Theme Of Success In The Great Gatsby

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Individuals have different perspectives on success. Some people will think of success as becoming popular while others will consider it as possessing more than enough amount of wealth. Although people's point of view on success may differ, it is indisputable that everyone wants to become successful. While a lot of people in today's society view success in a positive way, a number of literary pieces suggest that becoming successful is such an unfavourable trait. For example, in the novel The Great Gatsby by F. Scott Fitzgerald, the certain characters who are eager to be successful becomes phoney and morally corrupted. Similarly, the Arthur Miller's play named Death of a Salesman is about the man who becomes unrealistic and dishonest while he…show more content…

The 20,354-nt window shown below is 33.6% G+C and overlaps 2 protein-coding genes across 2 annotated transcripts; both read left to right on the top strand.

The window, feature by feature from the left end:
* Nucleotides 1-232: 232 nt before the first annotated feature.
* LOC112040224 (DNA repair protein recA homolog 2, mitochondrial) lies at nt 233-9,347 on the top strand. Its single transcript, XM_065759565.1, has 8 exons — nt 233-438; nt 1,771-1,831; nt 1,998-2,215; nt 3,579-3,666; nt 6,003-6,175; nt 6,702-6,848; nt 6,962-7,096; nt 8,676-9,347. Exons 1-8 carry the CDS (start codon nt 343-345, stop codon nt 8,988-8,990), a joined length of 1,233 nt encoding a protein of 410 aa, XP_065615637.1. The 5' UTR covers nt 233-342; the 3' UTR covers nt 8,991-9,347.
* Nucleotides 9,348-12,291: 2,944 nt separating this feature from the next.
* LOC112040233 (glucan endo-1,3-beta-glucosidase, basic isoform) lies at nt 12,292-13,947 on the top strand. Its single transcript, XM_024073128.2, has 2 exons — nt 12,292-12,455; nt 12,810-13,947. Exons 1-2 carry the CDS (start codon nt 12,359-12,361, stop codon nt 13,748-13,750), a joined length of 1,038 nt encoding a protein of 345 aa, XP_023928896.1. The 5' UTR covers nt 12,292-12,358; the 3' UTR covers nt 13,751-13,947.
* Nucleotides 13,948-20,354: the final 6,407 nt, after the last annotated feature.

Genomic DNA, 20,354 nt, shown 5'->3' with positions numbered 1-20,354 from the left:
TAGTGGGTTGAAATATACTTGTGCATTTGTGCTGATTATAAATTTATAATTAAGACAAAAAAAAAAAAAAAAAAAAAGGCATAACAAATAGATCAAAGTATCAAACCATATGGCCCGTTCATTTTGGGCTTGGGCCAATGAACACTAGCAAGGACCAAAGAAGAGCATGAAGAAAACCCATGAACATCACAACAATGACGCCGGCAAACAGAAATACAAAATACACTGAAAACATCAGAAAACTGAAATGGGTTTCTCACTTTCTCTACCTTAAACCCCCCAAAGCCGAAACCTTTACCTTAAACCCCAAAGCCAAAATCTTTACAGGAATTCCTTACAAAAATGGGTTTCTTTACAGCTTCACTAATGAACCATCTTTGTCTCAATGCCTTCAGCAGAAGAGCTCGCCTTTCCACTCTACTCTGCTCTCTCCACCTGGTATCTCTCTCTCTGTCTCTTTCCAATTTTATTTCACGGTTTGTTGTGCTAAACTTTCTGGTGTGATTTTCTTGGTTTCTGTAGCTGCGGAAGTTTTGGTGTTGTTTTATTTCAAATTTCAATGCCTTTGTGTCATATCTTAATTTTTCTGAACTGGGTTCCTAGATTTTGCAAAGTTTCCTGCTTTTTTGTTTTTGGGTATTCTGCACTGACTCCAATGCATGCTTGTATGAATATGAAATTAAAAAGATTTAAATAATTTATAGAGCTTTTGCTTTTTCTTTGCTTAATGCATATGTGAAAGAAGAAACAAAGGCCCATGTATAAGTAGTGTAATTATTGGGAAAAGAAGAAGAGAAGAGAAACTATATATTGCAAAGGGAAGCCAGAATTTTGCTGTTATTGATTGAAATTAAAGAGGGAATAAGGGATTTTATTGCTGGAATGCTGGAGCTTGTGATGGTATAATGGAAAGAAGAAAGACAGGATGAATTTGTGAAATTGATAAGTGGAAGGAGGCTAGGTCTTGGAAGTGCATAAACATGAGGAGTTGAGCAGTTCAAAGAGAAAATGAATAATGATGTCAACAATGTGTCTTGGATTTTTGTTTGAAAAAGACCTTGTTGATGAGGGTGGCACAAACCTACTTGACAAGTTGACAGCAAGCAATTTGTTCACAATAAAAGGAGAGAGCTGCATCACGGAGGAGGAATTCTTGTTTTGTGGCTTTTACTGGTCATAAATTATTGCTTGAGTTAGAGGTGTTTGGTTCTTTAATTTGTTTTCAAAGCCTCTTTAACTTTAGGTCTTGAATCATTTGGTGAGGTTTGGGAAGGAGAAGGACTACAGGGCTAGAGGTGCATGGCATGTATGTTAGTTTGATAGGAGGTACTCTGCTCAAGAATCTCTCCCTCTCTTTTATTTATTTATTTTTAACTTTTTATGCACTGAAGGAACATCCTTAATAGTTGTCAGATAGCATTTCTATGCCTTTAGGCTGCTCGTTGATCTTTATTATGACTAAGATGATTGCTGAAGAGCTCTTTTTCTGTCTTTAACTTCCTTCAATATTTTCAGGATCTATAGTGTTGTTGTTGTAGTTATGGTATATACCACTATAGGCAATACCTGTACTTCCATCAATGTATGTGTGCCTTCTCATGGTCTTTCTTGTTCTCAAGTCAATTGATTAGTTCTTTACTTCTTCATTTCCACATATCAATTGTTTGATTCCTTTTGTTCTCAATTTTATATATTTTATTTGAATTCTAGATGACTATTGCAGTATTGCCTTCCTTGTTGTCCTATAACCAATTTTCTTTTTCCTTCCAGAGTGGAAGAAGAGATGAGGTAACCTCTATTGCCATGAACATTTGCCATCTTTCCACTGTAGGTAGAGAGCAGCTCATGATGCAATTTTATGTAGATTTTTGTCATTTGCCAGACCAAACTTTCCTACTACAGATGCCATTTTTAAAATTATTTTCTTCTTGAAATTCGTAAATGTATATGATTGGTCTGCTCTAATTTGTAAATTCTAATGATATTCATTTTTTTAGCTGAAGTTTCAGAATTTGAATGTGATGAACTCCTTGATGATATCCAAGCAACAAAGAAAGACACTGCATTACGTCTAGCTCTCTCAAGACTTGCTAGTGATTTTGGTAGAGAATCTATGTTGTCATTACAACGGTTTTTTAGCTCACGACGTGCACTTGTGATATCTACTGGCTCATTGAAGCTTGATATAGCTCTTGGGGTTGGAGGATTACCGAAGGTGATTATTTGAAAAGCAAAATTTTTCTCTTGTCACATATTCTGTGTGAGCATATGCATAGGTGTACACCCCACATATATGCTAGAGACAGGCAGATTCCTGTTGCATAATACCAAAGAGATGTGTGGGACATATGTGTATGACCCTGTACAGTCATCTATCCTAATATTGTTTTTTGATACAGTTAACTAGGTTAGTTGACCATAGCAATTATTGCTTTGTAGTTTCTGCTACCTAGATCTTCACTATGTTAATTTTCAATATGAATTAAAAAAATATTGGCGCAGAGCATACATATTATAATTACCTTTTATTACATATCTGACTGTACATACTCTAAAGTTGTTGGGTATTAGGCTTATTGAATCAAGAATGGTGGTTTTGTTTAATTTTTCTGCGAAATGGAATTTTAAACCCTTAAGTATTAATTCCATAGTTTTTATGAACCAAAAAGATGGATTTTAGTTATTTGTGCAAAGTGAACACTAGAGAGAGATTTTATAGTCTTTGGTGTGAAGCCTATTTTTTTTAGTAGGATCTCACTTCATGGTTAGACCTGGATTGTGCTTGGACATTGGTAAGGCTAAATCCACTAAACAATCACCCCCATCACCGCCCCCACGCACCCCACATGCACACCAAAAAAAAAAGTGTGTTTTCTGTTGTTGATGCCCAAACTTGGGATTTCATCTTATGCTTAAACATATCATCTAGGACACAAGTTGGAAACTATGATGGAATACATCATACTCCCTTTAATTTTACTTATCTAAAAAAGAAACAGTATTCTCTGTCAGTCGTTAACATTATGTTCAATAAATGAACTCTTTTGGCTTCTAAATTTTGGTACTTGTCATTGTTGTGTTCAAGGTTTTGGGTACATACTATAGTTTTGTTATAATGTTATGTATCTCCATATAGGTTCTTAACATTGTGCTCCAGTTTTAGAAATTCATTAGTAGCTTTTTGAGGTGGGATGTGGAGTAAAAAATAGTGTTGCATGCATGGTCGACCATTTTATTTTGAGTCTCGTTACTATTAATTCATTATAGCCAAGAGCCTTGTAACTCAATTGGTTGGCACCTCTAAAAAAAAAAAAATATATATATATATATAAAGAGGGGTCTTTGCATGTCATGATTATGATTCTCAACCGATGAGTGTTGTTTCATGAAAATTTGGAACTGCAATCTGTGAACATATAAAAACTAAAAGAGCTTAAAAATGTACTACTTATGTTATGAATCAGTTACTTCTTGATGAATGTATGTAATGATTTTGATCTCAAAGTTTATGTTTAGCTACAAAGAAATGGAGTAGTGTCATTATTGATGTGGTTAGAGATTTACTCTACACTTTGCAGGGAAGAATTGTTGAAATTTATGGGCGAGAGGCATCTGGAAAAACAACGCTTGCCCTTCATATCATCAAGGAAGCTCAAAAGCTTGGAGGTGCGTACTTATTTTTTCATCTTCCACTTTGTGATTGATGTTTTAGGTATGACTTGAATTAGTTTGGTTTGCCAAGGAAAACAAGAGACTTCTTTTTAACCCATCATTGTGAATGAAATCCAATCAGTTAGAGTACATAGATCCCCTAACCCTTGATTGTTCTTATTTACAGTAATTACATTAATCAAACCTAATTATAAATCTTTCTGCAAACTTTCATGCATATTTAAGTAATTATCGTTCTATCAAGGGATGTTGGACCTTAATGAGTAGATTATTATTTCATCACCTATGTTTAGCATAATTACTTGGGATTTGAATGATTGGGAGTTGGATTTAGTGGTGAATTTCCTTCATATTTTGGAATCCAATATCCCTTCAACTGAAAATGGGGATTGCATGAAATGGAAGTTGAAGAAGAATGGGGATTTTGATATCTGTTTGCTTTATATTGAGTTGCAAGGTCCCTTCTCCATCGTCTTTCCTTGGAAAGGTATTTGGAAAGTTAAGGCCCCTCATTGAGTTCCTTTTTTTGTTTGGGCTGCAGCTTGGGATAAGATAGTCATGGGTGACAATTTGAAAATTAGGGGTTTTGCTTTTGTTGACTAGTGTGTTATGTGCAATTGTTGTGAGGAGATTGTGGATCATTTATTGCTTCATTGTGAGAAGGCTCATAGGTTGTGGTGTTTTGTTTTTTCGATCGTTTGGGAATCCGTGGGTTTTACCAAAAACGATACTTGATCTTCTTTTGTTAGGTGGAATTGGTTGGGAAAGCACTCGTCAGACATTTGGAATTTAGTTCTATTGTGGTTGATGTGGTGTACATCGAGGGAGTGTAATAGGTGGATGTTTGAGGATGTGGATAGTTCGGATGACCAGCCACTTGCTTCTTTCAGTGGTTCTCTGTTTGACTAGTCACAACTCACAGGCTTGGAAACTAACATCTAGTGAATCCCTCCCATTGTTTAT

Both characters want to be successful in the way that they can elevate their status and become wealthy but this affects them in a negative way. Gatsby's admiration to success leads him to phoniness as he pretends he is a different person in order to get a new identity and start a new life in the way he wants it to be. Nick Carraway, the narrator of the piece, says about Gatsby's past that is different to what Gatsby has told him before. Nick says, "James Gatz- that was really, or at least legally, his name. He had changed it at the age of seventeen and at the specific moment that witnessed the beginning of his career" (Fitzgerald 94). Speaking of Gatsby's insincerity, Tanfer Emin Tunc, the associate professor in Department of American Culture and Literature, states, "Like the Long Island he inhabits, Gatsby lives in a world of deception that replaces the moral attention… Gatsby refashions himself by changing his name from the ethnic sounding James Gatz to Jay Gatsby, claiming he is Oxford educated, speaking in a staged British accent and addressing everyone as old sport" (The American Dream). Both Nick Carraway and Tanfer Emin Tunc suggest that throughout his life, James Gatz always looks forward to living in a new identity of himself as Jay Gatsby. He tries to change from James Gatz, the son of poor farmers in the Midwest, to a completely different person named Jay Gatsby to pursue riches, social status and the woman he loved named Daisy. Gatsby's pursuit of success leads him to escape from his original ego and family, but this makes him develop the phoniness as well. In addition, Myrtle Wilson's phoniness is another result of the desire to elevate status. Although Myrtle has a husband named George Wilson, she secretly has an affair with a wealthy man named Tom
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